I am still working through the ‘Rails 4 in Action’ book. I’m about 40% in, and the rspec output is starting to flow over the visible height of the terminal window. I understand not only how important the feedback is in determining the code if correct, but how meaningful this is in guiding the work. You think of a feature. You write a test to show what the feature should do. You run the test. It doesn’t work. You implement the feature. You run the test. It passes (or you keep working). Once you have that, you loop back to the outside and run all the tests. If there aren’t a lot of angry red lines, you have one of those heart skipping a beat moments of elation.

Right now I have this running every ten seconds on the right side of the right monitor (book on the left flap, two editor windows in the center). It’s good to be able to save, look left at a long string of green lines, and get back to work. When I started I had this on 30 seconds, trying to optimize the work load. However, 10 seconds feels a lot better, I find I’m not waiting for the tests, they’re running for me when I need them.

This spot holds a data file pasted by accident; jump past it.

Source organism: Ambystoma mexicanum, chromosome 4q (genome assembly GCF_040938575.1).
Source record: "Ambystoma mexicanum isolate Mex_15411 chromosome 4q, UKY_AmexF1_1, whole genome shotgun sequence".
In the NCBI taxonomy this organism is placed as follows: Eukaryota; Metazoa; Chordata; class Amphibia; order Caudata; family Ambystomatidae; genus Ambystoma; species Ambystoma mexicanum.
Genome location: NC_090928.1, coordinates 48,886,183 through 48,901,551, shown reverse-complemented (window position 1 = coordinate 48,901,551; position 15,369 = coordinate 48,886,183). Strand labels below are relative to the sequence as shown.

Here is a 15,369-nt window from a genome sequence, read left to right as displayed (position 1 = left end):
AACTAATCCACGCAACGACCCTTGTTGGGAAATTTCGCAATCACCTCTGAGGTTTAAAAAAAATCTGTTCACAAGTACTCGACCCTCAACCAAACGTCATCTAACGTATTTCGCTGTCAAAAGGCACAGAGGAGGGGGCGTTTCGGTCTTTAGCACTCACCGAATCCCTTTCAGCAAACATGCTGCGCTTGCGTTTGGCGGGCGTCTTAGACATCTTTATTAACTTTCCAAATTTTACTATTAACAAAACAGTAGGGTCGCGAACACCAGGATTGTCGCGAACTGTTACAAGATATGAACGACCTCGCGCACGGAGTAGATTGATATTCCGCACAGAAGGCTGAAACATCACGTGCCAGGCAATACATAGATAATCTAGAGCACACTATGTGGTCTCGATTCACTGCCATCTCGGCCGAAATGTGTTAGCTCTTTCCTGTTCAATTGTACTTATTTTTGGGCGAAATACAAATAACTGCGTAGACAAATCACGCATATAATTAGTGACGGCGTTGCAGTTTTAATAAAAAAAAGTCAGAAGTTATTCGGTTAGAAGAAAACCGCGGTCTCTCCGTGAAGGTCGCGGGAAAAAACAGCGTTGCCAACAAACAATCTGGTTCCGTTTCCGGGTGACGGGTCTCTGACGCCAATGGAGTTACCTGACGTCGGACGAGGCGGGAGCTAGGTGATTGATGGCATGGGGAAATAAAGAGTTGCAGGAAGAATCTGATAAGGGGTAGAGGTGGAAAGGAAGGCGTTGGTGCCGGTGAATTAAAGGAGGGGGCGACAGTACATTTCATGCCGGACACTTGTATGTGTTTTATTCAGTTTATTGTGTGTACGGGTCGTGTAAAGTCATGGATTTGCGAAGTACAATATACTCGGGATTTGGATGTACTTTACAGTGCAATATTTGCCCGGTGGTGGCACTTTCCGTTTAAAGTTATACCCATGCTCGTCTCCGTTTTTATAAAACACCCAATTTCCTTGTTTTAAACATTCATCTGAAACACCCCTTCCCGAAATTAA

One thing I really like about this book is how it uses various rspec test types, like describe and feature, it, context, and scenario, to make readable, structured tests. I certainly wouldn’t have figured that out just reading the rspec manual, and the Johns Hopkins course worked with describe/it only (they had acceptance tests for the programming projects). I have a feeling that by the time I finish this book I’ll be hooked.